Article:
First steps

Okay, so you have installed your Linux system. You have logged in as your secondary (non-root) user. Mine is called ‘gerard‘ and in the examples here you will see him being used. Now you are looking at you shiny new login prompt, and you’re wondering what to do.

The prompt

Our prompt looks something like this:


This means that I am logged in as user ‘gerard’ at (‘@’) my ‘geronimo’ system and I find myself being in my home directory, indicated by the little curly thing called a tilde (‘~’). That’s a lot of information in one prompt isn’t it? (By the way, that $ sign at the end is a leftover from the first Linux prompts that did not have all that information, just the $).

Where are we? – pwd

Now let’s check where we are – what exactly is my home-directory? Strange as that might sound, there are occasions where we want to know exactly where we find ourselves within Linux’ vast filesystem. We can see that by using our first command:

gerard@geronimo:~$ pwd

The command we used was ‘pwd‘; it stands for print working directory. And that is exactly what is does, it shows us where we are, we are in my home directory: /home/gerard

Home directory

Every (human) user has a home directory in Linux. These home directories by default are situated in /home. In my system I have created a second user called ‘helper‘. Let’s look at how we can see that.

Changing where we are – cd

We can go to another location; Linux calls this ‘changing our directory’. We can do that with the ‘cd’ command. You guessed it, it stands for change directory. Lets try to get to this ‘/home’…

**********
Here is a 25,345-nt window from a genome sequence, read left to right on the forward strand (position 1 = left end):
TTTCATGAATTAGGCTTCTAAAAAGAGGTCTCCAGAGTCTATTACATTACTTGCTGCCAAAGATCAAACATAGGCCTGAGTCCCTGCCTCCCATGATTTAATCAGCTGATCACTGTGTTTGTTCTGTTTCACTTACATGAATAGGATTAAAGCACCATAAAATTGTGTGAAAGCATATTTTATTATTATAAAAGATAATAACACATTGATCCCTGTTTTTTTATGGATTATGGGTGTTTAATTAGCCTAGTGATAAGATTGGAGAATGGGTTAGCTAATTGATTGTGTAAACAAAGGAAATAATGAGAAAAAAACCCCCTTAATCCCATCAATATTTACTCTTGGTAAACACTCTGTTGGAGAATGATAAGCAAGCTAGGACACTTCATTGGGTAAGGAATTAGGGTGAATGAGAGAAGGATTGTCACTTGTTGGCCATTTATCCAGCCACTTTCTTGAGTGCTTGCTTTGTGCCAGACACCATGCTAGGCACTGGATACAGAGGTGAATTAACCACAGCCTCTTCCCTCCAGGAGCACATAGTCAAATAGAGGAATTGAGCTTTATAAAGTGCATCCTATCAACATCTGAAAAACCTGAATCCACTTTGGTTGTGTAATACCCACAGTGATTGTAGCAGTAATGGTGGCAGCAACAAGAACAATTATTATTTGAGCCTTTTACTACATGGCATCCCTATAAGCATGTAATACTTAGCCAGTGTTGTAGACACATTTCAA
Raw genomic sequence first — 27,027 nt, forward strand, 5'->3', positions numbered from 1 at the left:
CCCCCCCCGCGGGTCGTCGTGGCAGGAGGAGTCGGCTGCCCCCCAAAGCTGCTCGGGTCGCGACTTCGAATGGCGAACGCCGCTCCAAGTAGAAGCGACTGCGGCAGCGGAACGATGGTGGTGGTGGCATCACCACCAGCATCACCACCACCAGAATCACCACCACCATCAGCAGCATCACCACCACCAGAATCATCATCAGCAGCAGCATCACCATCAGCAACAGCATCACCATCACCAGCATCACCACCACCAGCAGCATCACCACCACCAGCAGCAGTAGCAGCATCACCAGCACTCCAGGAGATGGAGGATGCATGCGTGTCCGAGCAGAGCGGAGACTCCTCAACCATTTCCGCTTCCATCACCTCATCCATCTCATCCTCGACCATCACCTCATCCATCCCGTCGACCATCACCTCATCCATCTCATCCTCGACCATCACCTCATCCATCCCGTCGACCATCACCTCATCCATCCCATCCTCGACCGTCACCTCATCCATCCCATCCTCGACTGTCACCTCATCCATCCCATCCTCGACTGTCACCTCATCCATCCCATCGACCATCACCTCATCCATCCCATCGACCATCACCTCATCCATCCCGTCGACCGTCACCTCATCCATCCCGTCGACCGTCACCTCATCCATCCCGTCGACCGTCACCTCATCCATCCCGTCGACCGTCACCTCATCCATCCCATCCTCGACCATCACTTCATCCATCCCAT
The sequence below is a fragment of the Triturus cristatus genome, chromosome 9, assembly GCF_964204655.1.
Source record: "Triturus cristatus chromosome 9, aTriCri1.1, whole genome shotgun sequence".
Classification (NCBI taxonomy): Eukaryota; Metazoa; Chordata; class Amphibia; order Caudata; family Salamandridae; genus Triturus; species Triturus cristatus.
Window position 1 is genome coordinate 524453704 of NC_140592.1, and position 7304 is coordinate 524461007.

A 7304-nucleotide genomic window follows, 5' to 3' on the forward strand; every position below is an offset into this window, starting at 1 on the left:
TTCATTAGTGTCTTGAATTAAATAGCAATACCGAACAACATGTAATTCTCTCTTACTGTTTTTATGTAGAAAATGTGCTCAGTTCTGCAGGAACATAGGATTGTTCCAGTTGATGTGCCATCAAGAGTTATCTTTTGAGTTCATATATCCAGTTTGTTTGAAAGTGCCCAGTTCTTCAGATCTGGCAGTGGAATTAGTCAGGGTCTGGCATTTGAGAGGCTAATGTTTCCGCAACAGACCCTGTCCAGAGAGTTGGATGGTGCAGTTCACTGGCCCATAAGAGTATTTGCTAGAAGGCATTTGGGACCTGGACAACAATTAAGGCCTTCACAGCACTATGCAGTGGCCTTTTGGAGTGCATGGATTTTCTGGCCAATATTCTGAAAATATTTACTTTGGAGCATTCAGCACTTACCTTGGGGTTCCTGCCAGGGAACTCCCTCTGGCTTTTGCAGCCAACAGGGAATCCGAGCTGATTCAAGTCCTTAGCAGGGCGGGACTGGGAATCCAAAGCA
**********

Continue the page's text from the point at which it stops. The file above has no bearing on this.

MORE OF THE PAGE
gerard@geronimo:~$ cd /home

As you can see, I issued the command ‘cd /home‘. In the second line we see the we find ourselves in /home. Wanna be sure? Use pwd again:

gerard@geronimo:/home$ pwd

And now we know for sure. You might also notice that the command just did what I asked it to do, Linux commands are famous for their lack of unnecessary communication. They just do what you tell them and / or give you precisely what you ask for. Nothing more.

The tilde (‘~’)

Fun fact to remember is this. You remember the little curly thing (‘~’ also called the ’tilde’) that we spoke about? You can always use that as a substitute for your home directory when you use the cd command. So, ‘cd ~‘ will take you to your home directory (/home/gerard in my case) wherever you are in the file system. You do however even not have to specify the ‘~’ in this case, when you give the command ‘cd‘ without any parameters, you will get the same result as ‘cd ~‘ by itself.

The tilde is especially useful in cases that you want to go to a directory based of your home directory, lets say ‘/home/gerard/mvs38/conf‘; you could then give the following command: ‘cd ~/mvs38/conf‘, and wherever you are you will end up in that directory.

What is here? – ls

Now we would like to see what is here. We can have a look around:

gerard@geronimo:/home$ ls
gerard helper

By using the ls command (short for list), we can see what’s in this location (or directory). There are two ‘things’ here: gerard and helper. Now I know that these are directories, but how can we know for sure? Wanna know more? Have a look at more options for ls.

This concludes this section. You now know how to get around in your Linux system and how to what entries are in every directory. You are now ready for the next steps.